While the discovery of foreign demand for a home-grown plant has created a lot 
of employment in the south, there are no regulations governing how much the 
harvesters are paid, as they work freelance.

The pickers receive only a fraction of the eventual price that buyers will pay 
in Western delicatessens, although by local standards the money can be a useful 
supplement to family incomes.

For the last three years, 13-year-old Akyl and his friend Marat have been 
picking wild capers in Jalalabad during the summer holidays.

Last summer, Akyl earned 9,000 soms - over 230 US dollars – in a few months, 
the same as his mother earns in a year working as a cleaner, and enough to 
stock up on food for winter and modest school clothing. This year, he plans to 
earn even more. 

During the harvesting season, which runs from June until October, buds are 
gathered using gourds specially cut into shape and then emptied into old cloth 

The buds are very light, but one picker should be able to gather three or even 
five kilograms a day if he or she works hard, getting up to one dollar per 

“It’s hard work, but it’s better than dragging a handcart at the market, where 
anyone can be rude to you,” said Akyl.

Collecting the buds puts a strain on the back, as the long stalks of the plant 
are spread low over the ground, and the prickly buds are sore on the fingers. 

A woman of 45 explained, “Because you’re constantly bending your back, your 
back hurts, and when you raise your head everything goes black. The doctors say 
I have anaemia,” she said. “But the work not only helps us survive, it lets us 
put our the children through school as well.”

This woman, who did not want to be identified, has a full-time job but has 
found it hard to make ends meet as public-sector wages lag further and further 
behind the rising cost of living.

“I work as a technician at a school, but we don’t work in the summer holidays,” 
she said, wiping the perspiration from her face and smiling in embarrassment. 

Explaining that she earned just 400 soms around 10 dollars a month from her job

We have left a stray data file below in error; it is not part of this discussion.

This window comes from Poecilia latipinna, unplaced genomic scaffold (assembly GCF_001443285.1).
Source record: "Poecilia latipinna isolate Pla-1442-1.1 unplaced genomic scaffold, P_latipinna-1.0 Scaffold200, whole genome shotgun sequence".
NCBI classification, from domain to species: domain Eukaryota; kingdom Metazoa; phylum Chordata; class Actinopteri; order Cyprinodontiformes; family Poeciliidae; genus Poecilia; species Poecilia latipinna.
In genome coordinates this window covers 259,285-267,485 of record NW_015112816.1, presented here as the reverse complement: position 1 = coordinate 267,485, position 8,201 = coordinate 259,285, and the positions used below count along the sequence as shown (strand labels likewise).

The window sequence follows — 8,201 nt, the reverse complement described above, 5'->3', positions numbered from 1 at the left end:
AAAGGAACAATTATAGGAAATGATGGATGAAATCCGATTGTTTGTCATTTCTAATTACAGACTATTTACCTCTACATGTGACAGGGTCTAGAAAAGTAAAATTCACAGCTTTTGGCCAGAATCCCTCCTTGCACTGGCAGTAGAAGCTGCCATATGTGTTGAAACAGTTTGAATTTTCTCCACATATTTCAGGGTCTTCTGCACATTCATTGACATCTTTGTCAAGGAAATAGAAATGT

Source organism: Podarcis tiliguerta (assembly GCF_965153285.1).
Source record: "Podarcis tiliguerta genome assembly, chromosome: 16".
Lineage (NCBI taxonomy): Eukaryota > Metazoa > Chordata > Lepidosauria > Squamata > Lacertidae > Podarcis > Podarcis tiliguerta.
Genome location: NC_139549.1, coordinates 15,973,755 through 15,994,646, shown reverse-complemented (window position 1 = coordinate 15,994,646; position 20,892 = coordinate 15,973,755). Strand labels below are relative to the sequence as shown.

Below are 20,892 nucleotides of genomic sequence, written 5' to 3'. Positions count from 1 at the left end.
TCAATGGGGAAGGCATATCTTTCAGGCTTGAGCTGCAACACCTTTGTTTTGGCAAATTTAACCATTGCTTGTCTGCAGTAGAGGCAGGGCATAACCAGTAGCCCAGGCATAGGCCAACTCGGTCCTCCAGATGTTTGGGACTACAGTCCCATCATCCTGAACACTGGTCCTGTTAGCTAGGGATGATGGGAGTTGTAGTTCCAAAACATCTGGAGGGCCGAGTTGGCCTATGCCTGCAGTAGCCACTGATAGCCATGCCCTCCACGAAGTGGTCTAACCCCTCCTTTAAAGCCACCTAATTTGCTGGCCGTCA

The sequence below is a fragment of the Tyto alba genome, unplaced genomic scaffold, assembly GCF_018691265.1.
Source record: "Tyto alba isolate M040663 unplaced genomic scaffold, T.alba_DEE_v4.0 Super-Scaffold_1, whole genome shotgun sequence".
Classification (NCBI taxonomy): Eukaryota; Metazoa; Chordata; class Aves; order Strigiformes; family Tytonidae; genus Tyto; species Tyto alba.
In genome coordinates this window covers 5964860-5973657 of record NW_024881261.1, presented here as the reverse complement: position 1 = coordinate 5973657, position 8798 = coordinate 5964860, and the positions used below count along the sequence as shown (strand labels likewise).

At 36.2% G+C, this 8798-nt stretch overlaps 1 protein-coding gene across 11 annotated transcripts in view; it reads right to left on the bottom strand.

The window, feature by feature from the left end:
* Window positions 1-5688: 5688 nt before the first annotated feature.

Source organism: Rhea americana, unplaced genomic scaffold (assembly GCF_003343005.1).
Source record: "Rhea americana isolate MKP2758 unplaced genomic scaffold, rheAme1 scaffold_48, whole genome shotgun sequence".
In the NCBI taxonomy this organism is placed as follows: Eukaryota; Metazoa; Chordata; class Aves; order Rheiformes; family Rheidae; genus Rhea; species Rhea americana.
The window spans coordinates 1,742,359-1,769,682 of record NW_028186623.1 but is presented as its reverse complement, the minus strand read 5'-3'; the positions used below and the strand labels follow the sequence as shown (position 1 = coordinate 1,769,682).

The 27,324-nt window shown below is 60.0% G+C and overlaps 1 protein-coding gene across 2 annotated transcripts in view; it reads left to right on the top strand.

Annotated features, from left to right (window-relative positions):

and had to support three young children, she added, “My husband is in Russia, 
but the money he sends us isn’t enough for the family.”

At central collection points in villages and towns in the region, the buds are 
sifted and graded manually sifted out by sorters, who earn 70 or 80 soms - 
around two dollars - a day.

“When we get hired, we’re promised 100 to 150 soms a day if we meet the quota,” 
said 35-year-old Aisuluu Temirova. “But we soon find out that it isn’t easy to 
do that. It’s hard work, but it’s better than no work at all.”

Abdykapar Kayupov is head of Sky, a local firm which buys capers from the 
pickers and sells them on to foreign buyers. 

He said the industry brings in several million dollars a year for Jalalabad 
region alone and has created work for up to 6,000 people there.

Kayupov said it was natural for the retail price in Europe to be ten times 
higher than the money the pickers earned, since by then the product had reached 
“the 15 person in the chain”. He would not reveal how much his firm earned for 
a kilo of capers. 

Although caper picking has become a vital source of income for many, there are 
fears that will prove an unsustainable form of livelihood. As the capers are 
wild rather than cultivated, no investment is made in regenerating plants for 
future years. 

Environmentalist are warning that unregulated and excessive harvesting will 
rapidly deplete stocks and cause wider damage to the ecosystem. 

The thick stems of the caper shrub help keep the soil moist and protect it from 
erosion, they say its destruction could turn the area into a wasteland where 
other plants will refuse to grow. 

Figures from Jalalabad region’s customs service indicate that exports are 
falling – 812 tons of capers were recorded leaving the country last year 
compared with 1,400 tons in 2005. Environmentalists cite this as evidence that 
the plant is dying out.

Rahman Kasymov, chief inspector of the region’s environmental service, said 
unrestricted harvesting was killing the plants off.